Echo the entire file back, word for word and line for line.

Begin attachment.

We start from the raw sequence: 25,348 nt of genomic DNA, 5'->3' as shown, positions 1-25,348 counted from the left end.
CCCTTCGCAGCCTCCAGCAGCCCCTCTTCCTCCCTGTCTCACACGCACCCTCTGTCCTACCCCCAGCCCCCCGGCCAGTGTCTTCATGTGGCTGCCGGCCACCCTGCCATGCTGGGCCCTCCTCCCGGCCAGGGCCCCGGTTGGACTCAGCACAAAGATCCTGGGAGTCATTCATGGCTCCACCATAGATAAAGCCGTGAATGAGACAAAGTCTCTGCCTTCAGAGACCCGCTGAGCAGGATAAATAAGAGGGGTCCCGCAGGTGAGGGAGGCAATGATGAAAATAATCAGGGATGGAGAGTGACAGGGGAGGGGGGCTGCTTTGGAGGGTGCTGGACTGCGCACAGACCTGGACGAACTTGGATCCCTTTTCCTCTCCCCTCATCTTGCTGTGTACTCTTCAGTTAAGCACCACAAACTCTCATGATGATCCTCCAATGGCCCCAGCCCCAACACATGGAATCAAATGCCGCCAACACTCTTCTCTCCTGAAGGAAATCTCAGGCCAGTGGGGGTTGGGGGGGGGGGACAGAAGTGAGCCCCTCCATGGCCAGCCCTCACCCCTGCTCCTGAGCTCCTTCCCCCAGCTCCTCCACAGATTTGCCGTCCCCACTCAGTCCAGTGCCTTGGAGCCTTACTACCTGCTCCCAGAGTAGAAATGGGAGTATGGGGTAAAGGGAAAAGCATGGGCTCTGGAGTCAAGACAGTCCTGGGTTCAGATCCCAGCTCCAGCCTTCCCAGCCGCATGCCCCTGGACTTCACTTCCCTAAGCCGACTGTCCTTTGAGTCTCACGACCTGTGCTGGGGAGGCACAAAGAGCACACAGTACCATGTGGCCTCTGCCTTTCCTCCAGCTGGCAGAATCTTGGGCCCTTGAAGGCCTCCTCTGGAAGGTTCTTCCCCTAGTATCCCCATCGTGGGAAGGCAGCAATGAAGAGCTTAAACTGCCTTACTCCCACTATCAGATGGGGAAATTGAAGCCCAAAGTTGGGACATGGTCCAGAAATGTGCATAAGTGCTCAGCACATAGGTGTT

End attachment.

We start from the raw sequence: 25,348 nt of genomic DNA, 5'->3' as shown, positions 1-25,348 counted from the left end.
CCCTTCGCAGCCTCCAGCAGCCCCTCTTCCTCCCTGTCTCACACGCACCCTCTGTCCTACCCCCAGCCCCCCGGCCAGTGTCTTCATGTGGCTGCCGGCCACCCTGCCATGCTGGGCCCTCCTCCCGGCCAGGGCCCCGGTTGGACTCAGCACAAAGATCCTGGGAGTCATTCATGGCTCCACCATAGATAAAGCCGTGAATGAGACAAAGTCTCTGCCTTCAGAGACCCGCTGAGCAGGATAAATAAGAGGGGTCCCGCAGGTGAGGGAGGCAATGATGAAAATAATCAGGGATGGAGAGTGACAGGGGAGGGGGGCTGCTTTGGAGGGTGCTGGACTGCGCACAGACCTGGACGAACTTGGATCCCTTTTCCTCTCCCCTCATCTTGCTGTGTACTCTTCAGTTAAGCACCACAAACTCTCATGATGATCCTCCAATGGCCCCAGCCCCAACACATGGAATCAAATGCCGCCAACACTCTTCTCTCCTGAAGGAAATCTCAGGCCAGTGGGGGTTGGGGGGGGGGGACAGAAGTGAGCCCCTCCATGGCCAGCCCTCACCCCTGCTCCTGAGCTCCTTCCCCCAGCTCCTCCACAGATTTGCCGTCCCCACTCAGTCCAGTGCCTTGGAGCCTTACTACCTGCTCCCAGAGTAGAAATGGGAGTATGGGGTAAAGGGAAAAGCATGGGCTCTGGAGTCAAGACAGTCCTGGGTTCAGATCCCAGCTCCAGCCTTCCCAGCCGCATGCCCCTGGACTTCACTTCCCTAAGCCGACTGTCCTTTGAGTCTCACGACCTGTGCTGGGGAGGCACAAAGAGCACACAGTACCATGTGGCCTCTGCCTTTCCTCCAGCTGGCAGAATCTTGGGCCCTTGAAGGCCTCCTCTGGAAGGTTCTTCCCCTAGTATCCCCATCGTGGGAAGGCAGCAATGAAGAGCTTAAACTGCCTTACTCCCACTATCAGATGGGGAAATTGAAGCCCAAAGTTGGGACATGGTCCAGAAATGTGCATAAGTGCTCAGCACATAGGTGTT